7 Questions to Ask When Considering a Semi Truck Extended Warranty
- All genuine DDC engine parts up to 4 years or 600,000 miles
- Starter, alternator, air compressor 4 years or 600,000 miles
- Air conditioner, heater 4 years, or 500,000 miles
- Transmission 5 years, or 750,000 miles
#1: How old is the truck?Not every used truck will qualify for an extended warranty. Ask different providers about their eligibility restrictions, which generally include two criteria:
- If the truck has too many miles — the limit is usually 750,000 or 600,000
- If the truck is too old — most commonly up to 10 years
#2: How long do you plan to use the truck?The longer you keep the truck, and the more miles you put on it, the more likely you are to exceed the time and mileage limits of the original warranty.
- If there are only 2 years left on the warranty and you’d like to keep the truck in service for 5, an extended warranty is probably a good idea.
- Are you leasing or purchasing the vehicle? An extended warranty is usually not needed if you lease, especially for 3 years or less.
- How many miles will the truck run? Hauling cargo cross country will eat up your warranty miles a lot quicker than running deliveries across town. The more miles you’re logging, the more likely you’ll want an extended warranty.
#3: How many trucks do you have?The fewer vehicles in your fleet, the more you may benefit from an extended warranty. Why is that the case? Carriers with large fleets enjoy a few advantages that make them less likely to need an extended warranty.
- They are more likely to purchase newer vehicles that don’t break down as often
- They tend not to keep vehicles as long and are less likely to outlive the original warranty
- They are better able to spread the risk across a larger pool of vehicles
#4: What conditions will the truck be driving in?In addition to the number of miles driven each year, the conditions the truck drives through may influence the likelihood of needing repairs and replacement. Here are a few factors to consider:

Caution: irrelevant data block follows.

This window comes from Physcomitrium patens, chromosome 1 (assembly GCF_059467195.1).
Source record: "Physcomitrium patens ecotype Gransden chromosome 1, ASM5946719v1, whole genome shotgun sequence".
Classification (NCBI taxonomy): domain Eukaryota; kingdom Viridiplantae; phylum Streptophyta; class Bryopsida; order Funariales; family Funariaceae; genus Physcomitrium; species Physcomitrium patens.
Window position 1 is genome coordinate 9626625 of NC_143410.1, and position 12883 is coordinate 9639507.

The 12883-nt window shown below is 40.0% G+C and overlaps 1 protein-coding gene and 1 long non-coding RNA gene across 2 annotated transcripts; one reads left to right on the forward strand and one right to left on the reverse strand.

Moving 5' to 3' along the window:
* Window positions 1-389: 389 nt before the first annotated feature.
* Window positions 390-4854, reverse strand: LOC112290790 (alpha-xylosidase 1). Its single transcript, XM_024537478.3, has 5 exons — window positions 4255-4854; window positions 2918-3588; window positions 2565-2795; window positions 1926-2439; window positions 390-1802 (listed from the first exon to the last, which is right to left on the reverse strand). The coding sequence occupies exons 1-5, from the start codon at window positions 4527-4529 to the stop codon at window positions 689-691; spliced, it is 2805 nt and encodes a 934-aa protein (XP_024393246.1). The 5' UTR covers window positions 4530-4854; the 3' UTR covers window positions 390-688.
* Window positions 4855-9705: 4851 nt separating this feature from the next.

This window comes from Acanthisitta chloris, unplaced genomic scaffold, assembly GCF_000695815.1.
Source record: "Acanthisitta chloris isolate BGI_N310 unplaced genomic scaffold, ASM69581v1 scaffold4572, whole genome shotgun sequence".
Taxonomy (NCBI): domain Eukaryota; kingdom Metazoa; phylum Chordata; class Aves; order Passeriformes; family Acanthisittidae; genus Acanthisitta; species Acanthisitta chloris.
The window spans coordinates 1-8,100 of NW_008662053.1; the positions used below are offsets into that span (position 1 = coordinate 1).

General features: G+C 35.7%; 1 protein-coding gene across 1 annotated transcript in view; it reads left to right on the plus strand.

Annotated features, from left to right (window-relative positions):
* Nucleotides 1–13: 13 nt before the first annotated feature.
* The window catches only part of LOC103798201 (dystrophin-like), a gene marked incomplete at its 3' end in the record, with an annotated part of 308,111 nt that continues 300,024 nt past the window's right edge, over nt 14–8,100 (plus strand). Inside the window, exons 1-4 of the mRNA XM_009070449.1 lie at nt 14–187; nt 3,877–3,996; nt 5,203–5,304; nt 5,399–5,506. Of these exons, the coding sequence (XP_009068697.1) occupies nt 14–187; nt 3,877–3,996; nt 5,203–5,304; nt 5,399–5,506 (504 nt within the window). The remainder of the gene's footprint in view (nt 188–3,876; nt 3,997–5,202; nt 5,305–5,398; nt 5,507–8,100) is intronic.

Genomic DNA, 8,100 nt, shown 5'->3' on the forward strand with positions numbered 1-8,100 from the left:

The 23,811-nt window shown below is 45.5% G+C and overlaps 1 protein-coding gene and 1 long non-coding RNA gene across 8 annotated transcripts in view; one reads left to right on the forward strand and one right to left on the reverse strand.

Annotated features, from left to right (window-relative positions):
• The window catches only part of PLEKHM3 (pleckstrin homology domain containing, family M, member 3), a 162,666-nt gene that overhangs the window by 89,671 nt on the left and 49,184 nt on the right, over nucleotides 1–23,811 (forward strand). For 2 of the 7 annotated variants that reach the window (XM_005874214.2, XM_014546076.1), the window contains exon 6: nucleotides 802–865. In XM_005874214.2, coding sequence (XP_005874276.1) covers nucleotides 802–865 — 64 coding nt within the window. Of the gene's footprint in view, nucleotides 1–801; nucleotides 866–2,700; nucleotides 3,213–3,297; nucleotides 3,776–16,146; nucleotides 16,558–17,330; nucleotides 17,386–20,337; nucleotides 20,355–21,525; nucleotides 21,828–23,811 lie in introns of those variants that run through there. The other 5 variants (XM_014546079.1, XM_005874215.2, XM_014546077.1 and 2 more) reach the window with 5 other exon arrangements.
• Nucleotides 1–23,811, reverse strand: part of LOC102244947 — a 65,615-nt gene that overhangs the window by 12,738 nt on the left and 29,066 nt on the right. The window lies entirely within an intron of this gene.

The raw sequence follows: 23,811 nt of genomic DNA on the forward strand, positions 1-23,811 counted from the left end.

- Duty cycle — will you drive primarily over the road or in stop and go traffic?
- Terrain — rough, smooth, hilly, flat?
- Climate — exposure to extreme cold or hot temperatures?
#5: Should you choose an OEM or third-party extended warranty?You have the option of purchasing an extended warranty from the manufacturer who built your truck, or from a third-party service provider.
- With an OEM warranty, there’s generally less risk that the company will go out of business. For a third-party or aftermarket extended warranty, make sure you’re buying from a reputable service provider.
- Make sure the warranty covers all of the services and parts you’ll actually need. An OEM warranty means you get new factory parts. If you’re looking at an aftermarket warranty, find out if they use parts that are compatible with your truck.
- Consider how far you’ll have to travel to have the truck serviced. An OEM warranty may require you to only visit the factory or dealership for service, while a third-party warranty may offer a larger network of service providers, so you’re more likely to find a qualified mechanic close by in the event of a breakdown.
#6: What services are included or excluded?Extended warranties cover manufacturer defects and vary in terms of the services covered and components that can be repaired or replaced.
- Ask about specific items such as the drivetrain, electronics, and air conditioning.
- Does the warranty include roadside assistance?
- Does the company offer a rental car benefit?
- Is the policy transferable in case the vehicle is sold?
#7: What are the details?Make sure you read the fine print and understand all terms of the warranty before signing an extended warranty contract. Here are a few priority items to ask about:
- What is the deductible — that is, your out-of-pocket cost for repairs?
- How are claims paid? Do they pay at the time of service or reimburse you later?
- What is the cancellation policy? If your truck is sold, you should receive a prorated refund for the unused portion of the warranty.